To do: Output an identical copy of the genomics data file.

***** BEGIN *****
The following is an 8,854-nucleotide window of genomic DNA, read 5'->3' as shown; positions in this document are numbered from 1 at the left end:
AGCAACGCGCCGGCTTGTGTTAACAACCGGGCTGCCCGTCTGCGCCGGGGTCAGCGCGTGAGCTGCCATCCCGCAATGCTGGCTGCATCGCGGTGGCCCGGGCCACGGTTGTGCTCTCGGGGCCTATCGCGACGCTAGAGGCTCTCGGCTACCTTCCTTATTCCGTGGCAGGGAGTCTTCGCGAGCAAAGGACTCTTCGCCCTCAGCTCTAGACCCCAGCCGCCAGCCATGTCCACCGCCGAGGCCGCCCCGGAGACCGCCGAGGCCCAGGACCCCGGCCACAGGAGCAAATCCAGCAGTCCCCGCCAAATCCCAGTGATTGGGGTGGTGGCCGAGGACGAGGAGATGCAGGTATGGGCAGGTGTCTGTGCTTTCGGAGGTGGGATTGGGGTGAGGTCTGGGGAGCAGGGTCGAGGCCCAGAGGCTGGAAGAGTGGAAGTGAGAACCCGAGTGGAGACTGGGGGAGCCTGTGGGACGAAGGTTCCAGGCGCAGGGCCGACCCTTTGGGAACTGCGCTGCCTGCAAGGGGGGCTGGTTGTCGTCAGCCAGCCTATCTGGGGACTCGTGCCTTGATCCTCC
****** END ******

The following is an 8,854-nucleotide window of genomic DNA, read 5'->3' as shown; positions in this document are numbered from 1 at the left end:
AGCAACGCGCCGGCTTGTGTTAACAACCGGGCTGCCCGTCTGCGCCGGGGTCAGCGCGTGAGCTGCCATCCCGCAATGCTGGCTGCATCGCGGTGGCCCGGGCCACGGTTGTGCTCTCGGGGCCTATCGCGACGCTAGAGGCTCTCGGCTACCTTCCTTATTCCGTGGCAGGGAGTCTTCGCGAGCAAAGGACTCTTCGCCCTCAGCTCTAGACCCCAGCCGCCAGCCATGTCCACCGCCGAGGCCGCCCCGGAGACCGCCGAGGCCCAGGACCCCGGCCACAGGAGCAAATCCAGCAGTCCCCGCCAAATCCCAGTGATTGGGGTGGTGGCCGAGGACGAGGAGATGCAGGTATGGGCAGGTGTCTGTGCTTTCGGAGGTGGGATTGGGGTGAGGTCTGGGGAGCAGGGTCGAGGCCCAGAGGCTGGAAGAGTGGAAGTGAGAACCCGAGTGGAGACTGGGGGAGCCTGTGGGACGAAGGTTCCAGGCGCAGGGCCGACCCTTTGGGAACTGCGCTGCCTGCAAGGGGGGCTGGTTGTCGTCAGCCAGCCTATCTGGGGACTCGTGCCTTGATCCTCC